The days of long, skinny kayaks shaped like logs with a hole carved into the top of them are gone, and along with them the performance characteristics that a log offers! Boat design is now a sophisticated process that makes use of professional designers, athletes, flashy software packages with digital simulations, and multi-prototype trial runs. Today's boats are shorter (from 1.5m to 3m, or 5 ft to 9 ft), wider (about 40 cm, or 25 in), flat-hulled, and far more thoroughly outfitted than their predecessors. These fundamental changes have afforded the paddler with substantially increased maneuverability, stability, and control.
The first thing we're going to do, is look at the characteristics that have the most effect over the way a whitewater kayak handles.
Rocker is the curvature from bow to stern, as viewed from the side. As a general rule, the more rocker a kayak has, the more quickly it will turn. It will also travel through rapids more easily and surf waves with greater ease because the ends won't get caught by the incoming water.
There are two types of hulls that you'll find in a whitewater kayak. There are planing hulls and displacement hulls.
Planing Hulls are flat hulls that create a very wide footprint in the water. They are the most common form of kayak hull because they are the most stable, and surf waves incredibly well. The edges of the "planing" hull are bevelled up to the sidewalls at varying angles of aggressiveness; the more bevel, the "softer" the edge, and therefore the more forgiving and less tippy the boat will be when its side is exposed to the current.
Displacement Hulls are rounded hulls. These were once the standard for whitewater kayaks, but have been largely replaced by the preferred planing hull. Displacement hulls track most effectively and are easily tilted on edge, but they aren't as stable or as manoeuvrable as planing hulls.
Boats designed specifically for playboating (surfing and performing various other acrobatics) will typically be shorter, have wider planing hulls, larger sidewalls, and more aggressive edges to maximize performance and manoeuvrability. These boats will also tend to have less volume in the bow and stern to allow the ends of the boat to be forced under water easily when desired. Boats designed for more all-around river running are typically a bit longer for increased speed. They also have narrower hulls that carve a better track in the water, more bevelled (and therefore forgiving) edges, and more volume in the ends (to prevent them from submerging). As you can see, your intended use for the boat is important in making a choice.
One of the most remarkable areas of progress in design has been the inside of the boats. Specially contoured and adjustable seats, thigh hooks, foot braces, and lower back support systems have become the norm in all new models. It used to take us so long to outfit boats with mini-cell foam, a grater and soppy cement that we'd have a party and make an evening out of it! Today, you can unwrap your boat, make some minor adjustments, and paddle away--too easy!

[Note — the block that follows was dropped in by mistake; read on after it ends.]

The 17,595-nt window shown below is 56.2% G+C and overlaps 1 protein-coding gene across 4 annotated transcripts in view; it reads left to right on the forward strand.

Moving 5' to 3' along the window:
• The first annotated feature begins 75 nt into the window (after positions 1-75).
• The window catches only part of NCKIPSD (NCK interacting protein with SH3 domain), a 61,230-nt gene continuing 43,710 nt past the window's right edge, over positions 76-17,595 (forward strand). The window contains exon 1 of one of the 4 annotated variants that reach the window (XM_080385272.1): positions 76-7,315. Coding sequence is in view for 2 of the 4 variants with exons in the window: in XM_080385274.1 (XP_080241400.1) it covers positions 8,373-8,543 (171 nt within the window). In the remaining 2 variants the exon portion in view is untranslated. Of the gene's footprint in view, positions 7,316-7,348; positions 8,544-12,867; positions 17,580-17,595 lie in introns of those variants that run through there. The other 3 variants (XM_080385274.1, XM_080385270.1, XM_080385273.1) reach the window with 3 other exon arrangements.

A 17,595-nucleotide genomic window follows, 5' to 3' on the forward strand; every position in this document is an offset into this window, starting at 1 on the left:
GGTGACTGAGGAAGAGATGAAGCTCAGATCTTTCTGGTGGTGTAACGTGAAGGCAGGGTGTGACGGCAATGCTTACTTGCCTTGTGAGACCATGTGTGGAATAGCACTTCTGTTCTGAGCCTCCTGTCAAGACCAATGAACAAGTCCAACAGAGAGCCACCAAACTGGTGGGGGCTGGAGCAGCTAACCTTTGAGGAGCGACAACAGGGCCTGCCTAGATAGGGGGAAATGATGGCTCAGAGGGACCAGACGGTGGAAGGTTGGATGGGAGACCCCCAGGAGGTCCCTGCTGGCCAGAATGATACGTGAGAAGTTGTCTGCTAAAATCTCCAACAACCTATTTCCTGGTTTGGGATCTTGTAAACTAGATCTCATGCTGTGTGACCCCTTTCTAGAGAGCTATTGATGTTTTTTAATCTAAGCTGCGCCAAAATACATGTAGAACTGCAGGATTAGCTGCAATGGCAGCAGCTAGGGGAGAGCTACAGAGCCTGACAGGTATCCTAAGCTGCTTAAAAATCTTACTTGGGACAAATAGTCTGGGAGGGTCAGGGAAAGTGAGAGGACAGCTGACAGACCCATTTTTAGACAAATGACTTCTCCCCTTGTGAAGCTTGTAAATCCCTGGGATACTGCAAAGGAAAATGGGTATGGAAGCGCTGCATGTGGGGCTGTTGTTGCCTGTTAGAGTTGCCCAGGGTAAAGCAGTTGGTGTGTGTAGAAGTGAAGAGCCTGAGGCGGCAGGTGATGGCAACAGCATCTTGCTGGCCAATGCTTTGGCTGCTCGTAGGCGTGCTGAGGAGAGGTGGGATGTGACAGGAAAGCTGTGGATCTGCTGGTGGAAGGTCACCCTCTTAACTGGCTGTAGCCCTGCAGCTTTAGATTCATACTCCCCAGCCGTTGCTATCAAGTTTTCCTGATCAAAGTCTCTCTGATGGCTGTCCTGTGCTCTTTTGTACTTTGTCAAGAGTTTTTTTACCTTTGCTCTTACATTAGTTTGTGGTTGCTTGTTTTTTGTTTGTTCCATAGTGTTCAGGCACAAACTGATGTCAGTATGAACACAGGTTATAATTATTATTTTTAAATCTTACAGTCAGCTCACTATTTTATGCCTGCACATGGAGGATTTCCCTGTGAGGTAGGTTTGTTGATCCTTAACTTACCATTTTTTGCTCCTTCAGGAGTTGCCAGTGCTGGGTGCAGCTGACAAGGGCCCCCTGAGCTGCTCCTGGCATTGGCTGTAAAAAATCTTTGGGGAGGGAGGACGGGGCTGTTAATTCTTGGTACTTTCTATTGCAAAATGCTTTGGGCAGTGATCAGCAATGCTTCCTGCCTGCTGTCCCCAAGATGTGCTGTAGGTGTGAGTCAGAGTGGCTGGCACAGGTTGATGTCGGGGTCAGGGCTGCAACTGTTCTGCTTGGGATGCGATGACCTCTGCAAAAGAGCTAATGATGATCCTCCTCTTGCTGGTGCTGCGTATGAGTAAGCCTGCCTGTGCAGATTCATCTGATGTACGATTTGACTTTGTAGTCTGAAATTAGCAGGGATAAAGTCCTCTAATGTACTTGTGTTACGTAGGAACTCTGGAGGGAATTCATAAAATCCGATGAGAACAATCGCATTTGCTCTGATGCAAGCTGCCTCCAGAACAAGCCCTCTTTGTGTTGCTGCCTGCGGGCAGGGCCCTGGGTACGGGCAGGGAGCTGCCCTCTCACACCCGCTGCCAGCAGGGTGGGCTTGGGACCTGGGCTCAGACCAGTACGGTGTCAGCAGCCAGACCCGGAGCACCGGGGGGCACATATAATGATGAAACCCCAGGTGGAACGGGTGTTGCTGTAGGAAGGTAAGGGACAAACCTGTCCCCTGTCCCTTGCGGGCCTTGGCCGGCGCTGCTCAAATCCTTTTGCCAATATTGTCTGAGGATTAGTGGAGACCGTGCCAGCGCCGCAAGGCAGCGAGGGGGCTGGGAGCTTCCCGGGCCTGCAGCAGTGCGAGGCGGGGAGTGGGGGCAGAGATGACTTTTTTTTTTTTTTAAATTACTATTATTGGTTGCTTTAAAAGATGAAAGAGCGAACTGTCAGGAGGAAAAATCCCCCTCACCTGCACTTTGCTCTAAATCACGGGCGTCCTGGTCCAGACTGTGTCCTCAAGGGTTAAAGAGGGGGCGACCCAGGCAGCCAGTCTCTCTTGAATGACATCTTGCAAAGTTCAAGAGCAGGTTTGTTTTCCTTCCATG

In concept, the snugger you are, the more responsive the boat will be to your every movement and the better your posture will be. In reality, there's a comfort/control tradeoff and each individual has his limits. You will figure out your own soon enough!
Unlike most sporting goods, whitewater kayaks don't vary much in price. New boats typically range from about US $850-$1200. The used boat market is substantial, so it is fairly easy to find discounted prices at retail stores, online forums, kayak schools, or around local paddling spots. One thing to consider is that as boats come with increasing amounts of design and outfitting features, there are more things to look out for when purchasing previously owned models. Buyer beware!
Picking a Boat
Now that you're aware of the basic design features, it's time to get out there and test-drive. Read whitewater kayak reviews and check out your best options. If you're just starting, you'll want to take lessons; while you're there, ask your instructors for advice and, most importantly, try out different boats. Manufacturers now produce most models in a variety of sizes so you shouldn't have too much trouble getting relatively comfortable in one. The decision should be made based on the following factors: your intended use for the boat, your size and weight, your comfort level in the boat, your budget, and any personal preferences. Remember that you will be improving fairly quickly, so pick a boat that has at least some features you will appreciate as your skill level progresses. Many retail stores or outfitters will allow you to rent a boat as a demo and then allocate the rental cost toward the purchase if you are still keen. By doing this, you maximize your trial time and will have made the most informed decision possible. Good luck!
Ken is a World Champion Kayaker and the author and producer of an award winning series of instructional kayaking books and videos. He was recognized by "Paddler Magazine" as one of their 'Paddlers of the Century'. For more information, visit www.helipress.com.